Although there is only a brief span of two weeks between being a working stiff & pipe & slippers by the fire, I have this one last project to undertake. I’m pleased to be going out with a final performance project, even if the school will never get to see the fruits of the week’s work. I’m working with six excellent students & I can’t think of a more fitting or rewarding way to wind it all up. For me it’s always been about working with kids outside the standard structures & protocols that obtain within school. It’s worthless unless you stand to learn as much as the people with whom you’re working; & it’s a soulless & arid experience unless you have the sense that there’s an equality of endeavour & achievement. And with this small company – Poppy, Maudie, Isa, Aletia, Ania & Matt – I’m looking forward to that synthesis for one last time.

Here’s how it works. In the final week of the Summer Term at my school, all class work ceases & a range of widely varied activities begins. This miscellany that absorbs the entire school is called the Late Summer Programme, or LSP. This year groups are off on expeditions to Switzerland, Kosovo, our own South Coast & the Lake District. Many other students are involved in work placements; others are taking part in a large-scale Art project; one group is remaining at the school to redecorate to their own specifications the 6th Form Common Room.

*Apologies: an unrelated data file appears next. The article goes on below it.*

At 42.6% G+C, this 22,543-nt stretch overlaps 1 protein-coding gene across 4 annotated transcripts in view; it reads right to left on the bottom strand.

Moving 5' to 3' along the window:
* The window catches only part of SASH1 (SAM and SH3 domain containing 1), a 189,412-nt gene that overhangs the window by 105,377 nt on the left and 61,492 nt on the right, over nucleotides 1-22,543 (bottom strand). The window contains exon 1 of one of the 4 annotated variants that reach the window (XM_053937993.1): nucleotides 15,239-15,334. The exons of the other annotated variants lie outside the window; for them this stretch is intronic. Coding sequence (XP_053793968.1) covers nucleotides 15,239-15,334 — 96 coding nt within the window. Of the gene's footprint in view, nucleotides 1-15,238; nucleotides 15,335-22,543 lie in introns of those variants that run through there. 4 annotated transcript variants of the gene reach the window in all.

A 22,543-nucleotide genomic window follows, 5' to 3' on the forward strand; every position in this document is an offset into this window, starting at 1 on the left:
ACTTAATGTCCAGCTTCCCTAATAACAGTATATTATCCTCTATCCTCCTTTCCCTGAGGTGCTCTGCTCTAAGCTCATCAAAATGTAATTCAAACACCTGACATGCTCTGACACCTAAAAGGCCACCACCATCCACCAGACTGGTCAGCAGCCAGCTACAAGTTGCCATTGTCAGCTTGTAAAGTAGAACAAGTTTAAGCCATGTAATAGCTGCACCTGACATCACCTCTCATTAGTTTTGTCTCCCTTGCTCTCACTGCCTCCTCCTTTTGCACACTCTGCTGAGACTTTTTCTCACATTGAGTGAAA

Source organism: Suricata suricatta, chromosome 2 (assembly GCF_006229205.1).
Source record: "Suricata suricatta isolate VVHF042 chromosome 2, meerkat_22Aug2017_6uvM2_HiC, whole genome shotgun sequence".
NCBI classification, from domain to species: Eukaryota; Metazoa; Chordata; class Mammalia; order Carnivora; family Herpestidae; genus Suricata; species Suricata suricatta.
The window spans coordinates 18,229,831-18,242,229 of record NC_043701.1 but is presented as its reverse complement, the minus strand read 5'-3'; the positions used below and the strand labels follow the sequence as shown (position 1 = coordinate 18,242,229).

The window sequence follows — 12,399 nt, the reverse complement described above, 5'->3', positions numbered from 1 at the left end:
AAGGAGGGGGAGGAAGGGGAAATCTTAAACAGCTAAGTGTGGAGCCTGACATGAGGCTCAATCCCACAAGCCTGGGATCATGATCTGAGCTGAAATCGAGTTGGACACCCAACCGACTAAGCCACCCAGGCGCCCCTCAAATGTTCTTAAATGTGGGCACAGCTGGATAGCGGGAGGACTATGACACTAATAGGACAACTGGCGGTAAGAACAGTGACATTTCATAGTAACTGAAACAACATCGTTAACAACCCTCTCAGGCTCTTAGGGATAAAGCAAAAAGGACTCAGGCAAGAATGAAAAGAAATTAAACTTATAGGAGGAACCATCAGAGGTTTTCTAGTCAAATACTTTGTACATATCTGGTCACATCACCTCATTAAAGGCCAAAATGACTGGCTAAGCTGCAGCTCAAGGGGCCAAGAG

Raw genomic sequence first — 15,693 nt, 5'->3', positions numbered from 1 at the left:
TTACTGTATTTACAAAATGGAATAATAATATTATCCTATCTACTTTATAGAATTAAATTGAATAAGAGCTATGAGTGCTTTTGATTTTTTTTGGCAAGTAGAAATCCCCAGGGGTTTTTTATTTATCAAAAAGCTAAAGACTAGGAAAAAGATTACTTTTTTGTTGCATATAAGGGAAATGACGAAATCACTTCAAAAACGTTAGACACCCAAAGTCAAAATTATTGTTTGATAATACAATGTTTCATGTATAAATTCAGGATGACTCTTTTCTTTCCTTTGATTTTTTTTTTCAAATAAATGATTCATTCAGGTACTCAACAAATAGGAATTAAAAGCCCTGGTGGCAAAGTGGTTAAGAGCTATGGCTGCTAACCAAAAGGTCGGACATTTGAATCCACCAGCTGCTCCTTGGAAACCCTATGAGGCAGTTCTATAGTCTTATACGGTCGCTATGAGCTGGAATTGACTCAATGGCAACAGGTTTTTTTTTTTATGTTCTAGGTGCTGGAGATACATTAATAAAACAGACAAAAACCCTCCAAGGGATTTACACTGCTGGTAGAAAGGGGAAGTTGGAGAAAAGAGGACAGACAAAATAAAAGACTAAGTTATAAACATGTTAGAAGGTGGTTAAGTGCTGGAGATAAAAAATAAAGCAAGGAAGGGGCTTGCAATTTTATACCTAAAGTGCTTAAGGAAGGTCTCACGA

Violent Delights was devised originally for, & performed by, an all-female cast for an LSP a few years previously. This time around a cast of five girls is joined by one boy. We are delighted to have Matt with us, but it should be pointed out that a significant component in the thematic character of Violent Delights is female commentary on the masculine drive towards violence – on the joy taken by men - or boys - in both the preparatory threat & actual implementation of physical conflict. Although the almost entirely female cast will physicalise & vocalise as men (& this will be major direction focus of the enterprise), the simple fact of the parts being played by females conscious of the thematic processes they are setting out to illustrate will inform the nature of their performances. Because Tybalt as a a character represents the undistilled essence of the male appetite for conflict, the piece accommodates comfortably a male actor in the role without significantly compromising or diluting the original intentions.